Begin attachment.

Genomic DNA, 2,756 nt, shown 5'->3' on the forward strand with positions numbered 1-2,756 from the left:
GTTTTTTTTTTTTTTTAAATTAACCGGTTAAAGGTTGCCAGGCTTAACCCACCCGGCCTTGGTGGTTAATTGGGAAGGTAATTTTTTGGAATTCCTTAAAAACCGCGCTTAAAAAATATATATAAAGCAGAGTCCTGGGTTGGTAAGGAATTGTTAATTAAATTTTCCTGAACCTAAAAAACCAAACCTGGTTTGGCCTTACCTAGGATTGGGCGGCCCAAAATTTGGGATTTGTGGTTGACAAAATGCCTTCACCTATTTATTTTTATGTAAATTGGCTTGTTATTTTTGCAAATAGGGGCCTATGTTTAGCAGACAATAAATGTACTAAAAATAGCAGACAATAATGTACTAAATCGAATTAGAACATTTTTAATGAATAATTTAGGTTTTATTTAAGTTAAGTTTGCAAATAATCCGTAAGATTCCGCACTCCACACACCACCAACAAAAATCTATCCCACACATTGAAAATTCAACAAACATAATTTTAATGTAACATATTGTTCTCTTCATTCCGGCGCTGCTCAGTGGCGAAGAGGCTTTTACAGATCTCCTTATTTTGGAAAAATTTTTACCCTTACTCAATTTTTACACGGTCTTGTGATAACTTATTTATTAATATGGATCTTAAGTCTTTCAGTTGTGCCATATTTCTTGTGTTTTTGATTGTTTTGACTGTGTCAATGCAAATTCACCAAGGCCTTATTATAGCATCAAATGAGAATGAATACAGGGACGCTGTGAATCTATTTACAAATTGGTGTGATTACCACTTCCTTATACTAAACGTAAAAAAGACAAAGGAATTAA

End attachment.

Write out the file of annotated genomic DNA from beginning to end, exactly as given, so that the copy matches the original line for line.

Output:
Genomic DNA, 2,756 nt, shown 5'->3' on the forward strand with positions numbered 1-2,756 from the left:
GTTTTTTTTTTTTTTTAAATTAACCGGTTAAAGGTTGCCAGGCTTAACCCACCCGGCCTTGGTGGTTAATTGGGAAGGTAATTTTTTGGAATTCCTTAAAAACCGCGCTTAAAAAATATATATAAAGCAGAGTCCTGGGTTGGTAAGGAATTGTTAATTAAATTTTCCTGAACCTAAAAAACCAAACCTGGTTTGGCCTTACCTAGGATTGGGCGGCCCAAAATTTGGGATTTGTGGTTGACAAAATGCCTTCACCTATTTATTTTTATGTAAATTGGCTTGTTATTTTTGCAAATAGGGGCCTATGTTTAGCAGACAATAAATGTACTAAAAATAGCAGACAATAATGTACTAAATCGAATTAGAACATTTTTAATGAATAATTTAGGTTTTATTTAAGTTAAGTTTGCAAATAATCCGTAAGATTCCGCACTCCACACACCACCAACAAAAATCTATCCCACACATTGAAAATTCAACAAACATAATTTTAATGTAACATATTGTTCTCTTCATTCCGGCGCTGCTCAGTGGCGAAGAGGCTTTTACAGATCTCCTTATTTTGGAAAAATTTTTACCCTTACTCAATTTTTACACGGTCTTGTGATAACTTATTTATTAATATGGATCTTAAGTCTTTCAGTTGTGCCATATTTCTTGTGTTTTTGATTGTTTTGACTGTGTCAATGCAAATTCACCAAGGCCTTATTATAGCATCAAATGAGAATGAATACAGGGACGCTGTGAATCTATTTACAAATTGGTGTGATTACCACTTCCTTATACTAAACGTAAAAAAGACAAAGGAATTAA